Saturday, 16 March 2013

The Nikon MD-4

My excuse? I was bored, it's raining. Britain has a couple of days of sunshine in March followed by weeks of freezing rain.

The Nikon F's F-36 motor drive seems to have been regarded at the time as a technical novelty - it had to be fitted at the factory and carefully tailored to the body - but the F2 had several popular motor drives, all of which look very unwieldy nowadays, because the batteries and motor were held in separate units. The F3 was much simpler. The MD-4 was the F3's standard and only motor drive, although there was a modified MD-4 for the rare, 13fps Nikon F3HS. It looks ridiculously imposing by modern standards although it's great to hold and, cleverly, it keeps the camera upright even if you fit a heavy lens to the F3.

Even more importantly it makes you feel like a real top photojournalist. Like in The Year of Living Dangerously or Salvador etc. Which is, strictly speaking, wrong. The vast majority of Nikons in old movies were Nikon Fs and F2s (as per this list at Petapixel), presumably because most of the dramatic stories of photographic derring-do happened during the Vietnam period. Putting on my cultural studies hat, I could furthermore argue that Hollywood in the 1980s turned away from serious contemporary drama and embraced fantasy instead - shifting abruptly from Apocalypse Now to Delta Force and Rambo: First Blood Part II - which precluded the F3 from building up much of a cinematic legacy. In the action films of the 1980s photojournalists were not heroic crusaders, they were instead turncoat traitors, stab-in-the-back fifth columnists who were conspiring with the liberal establishment to undermine all that was great and good in the world. Salvador was an exception, but for the purposes of this post it's wrong, unacceptable, because James Woods carried a Canon F-1 in that film. This is not the first time James Woods has defied me. The magnificent bastard.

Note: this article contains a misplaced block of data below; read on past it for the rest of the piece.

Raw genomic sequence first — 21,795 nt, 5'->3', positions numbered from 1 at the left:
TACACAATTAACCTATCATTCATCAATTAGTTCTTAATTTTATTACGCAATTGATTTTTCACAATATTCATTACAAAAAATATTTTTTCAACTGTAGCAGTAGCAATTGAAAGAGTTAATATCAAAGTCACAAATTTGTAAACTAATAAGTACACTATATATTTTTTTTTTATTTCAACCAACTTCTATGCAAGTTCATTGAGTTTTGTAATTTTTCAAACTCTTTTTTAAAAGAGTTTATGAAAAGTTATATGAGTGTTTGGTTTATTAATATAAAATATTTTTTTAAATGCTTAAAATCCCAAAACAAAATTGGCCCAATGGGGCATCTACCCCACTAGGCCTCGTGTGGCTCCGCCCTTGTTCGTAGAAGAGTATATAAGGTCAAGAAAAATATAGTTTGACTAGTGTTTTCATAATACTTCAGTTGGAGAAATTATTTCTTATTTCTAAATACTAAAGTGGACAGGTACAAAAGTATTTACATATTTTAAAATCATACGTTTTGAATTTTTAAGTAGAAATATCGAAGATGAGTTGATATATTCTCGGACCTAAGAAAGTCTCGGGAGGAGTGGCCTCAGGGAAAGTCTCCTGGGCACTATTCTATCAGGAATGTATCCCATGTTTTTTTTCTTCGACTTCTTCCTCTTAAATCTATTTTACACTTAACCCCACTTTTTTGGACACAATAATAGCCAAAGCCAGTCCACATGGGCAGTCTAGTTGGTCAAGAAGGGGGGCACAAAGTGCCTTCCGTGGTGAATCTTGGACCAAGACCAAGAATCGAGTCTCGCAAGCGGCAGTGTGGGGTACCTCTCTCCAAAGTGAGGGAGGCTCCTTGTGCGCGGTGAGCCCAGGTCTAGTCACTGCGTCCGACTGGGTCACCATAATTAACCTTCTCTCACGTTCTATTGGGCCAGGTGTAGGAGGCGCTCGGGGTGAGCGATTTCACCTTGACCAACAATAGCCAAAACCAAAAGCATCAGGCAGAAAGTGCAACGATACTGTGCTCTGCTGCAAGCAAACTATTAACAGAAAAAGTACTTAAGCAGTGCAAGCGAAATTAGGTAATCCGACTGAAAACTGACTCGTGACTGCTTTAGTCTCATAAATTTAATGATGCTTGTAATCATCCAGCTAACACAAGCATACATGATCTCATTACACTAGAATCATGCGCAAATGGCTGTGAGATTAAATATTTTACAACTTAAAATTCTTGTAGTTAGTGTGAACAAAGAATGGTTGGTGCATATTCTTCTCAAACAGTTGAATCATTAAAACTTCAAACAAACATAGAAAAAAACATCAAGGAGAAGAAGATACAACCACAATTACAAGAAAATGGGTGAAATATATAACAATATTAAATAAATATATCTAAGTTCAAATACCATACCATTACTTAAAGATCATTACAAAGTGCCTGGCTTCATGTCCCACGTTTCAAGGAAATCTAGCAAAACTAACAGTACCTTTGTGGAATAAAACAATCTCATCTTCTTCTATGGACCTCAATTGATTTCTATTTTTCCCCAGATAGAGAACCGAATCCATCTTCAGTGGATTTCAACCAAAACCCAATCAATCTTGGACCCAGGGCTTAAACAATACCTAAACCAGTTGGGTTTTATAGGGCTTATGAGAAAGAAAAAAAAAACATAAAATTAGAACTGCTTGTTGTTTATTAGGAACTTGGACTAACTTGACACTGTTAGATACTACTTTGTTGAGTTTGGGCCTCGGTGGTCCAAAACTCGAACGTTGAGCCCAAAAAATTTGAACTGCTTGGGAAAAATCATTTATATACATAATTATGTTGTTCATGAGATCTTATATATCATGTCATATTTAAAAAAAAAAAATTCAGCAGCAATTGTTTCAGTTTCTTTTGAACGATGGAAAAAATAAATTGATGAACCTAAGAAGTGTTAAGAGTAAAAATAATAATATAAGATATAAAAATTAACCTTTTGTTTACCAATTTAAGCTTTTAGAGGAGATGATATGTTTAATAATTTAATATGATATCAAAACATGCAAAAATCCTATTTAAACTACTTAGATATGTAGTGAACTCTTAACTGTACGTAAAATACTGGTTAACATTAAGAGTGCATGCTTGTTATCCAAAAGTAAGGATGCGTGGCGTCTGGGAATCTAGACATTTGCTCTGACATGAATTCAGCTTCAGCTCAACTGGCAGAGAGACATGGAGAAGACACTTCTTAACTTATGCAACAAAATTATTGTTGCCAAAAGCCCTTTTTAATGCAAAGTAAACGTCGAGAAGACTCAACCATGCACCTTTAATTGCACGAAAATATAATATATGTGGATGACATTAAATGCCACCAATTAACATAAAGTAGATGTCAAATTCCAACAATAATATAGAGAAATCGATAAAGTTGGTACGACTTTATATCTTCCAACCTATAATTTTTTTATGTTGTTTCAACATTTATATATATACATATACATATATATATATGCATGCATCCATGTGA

Still, Vietnam, eh? Full Metal Jacket has masses of Fs:

The Nikon F and the M16, seemingly made for each other. One of them kills, the other allows the dead to live again in far-off lands. The MD-4 takes eight AA batteries or a special NiCad pack which is impossible to find in working condition nowadays. With AAs it shoots at four frames a second, and judging by the waveform my MD-4 is still spot on after all these years. The battery pack boosts it to 5.5fps. Without the MD-4 the F3 is surprisingly petite. I feel sorry for the Earl of Lemongrab, but at the same time I worry that he will discover how to make a battery out of himself. The resulting explosion of electricity would be disastrous for the Candy Kingdom.

The later F4 (1988) had a built-in motor, although adding one of the battery grips increased the frame rate from 4.0 to 5.7fps. The F5 (1996), in contrast, was a monolithic block, after which the F6 (2004) went back to the F4 way of doing things, with an optional battery pack that boosted the frame rate. And that's that.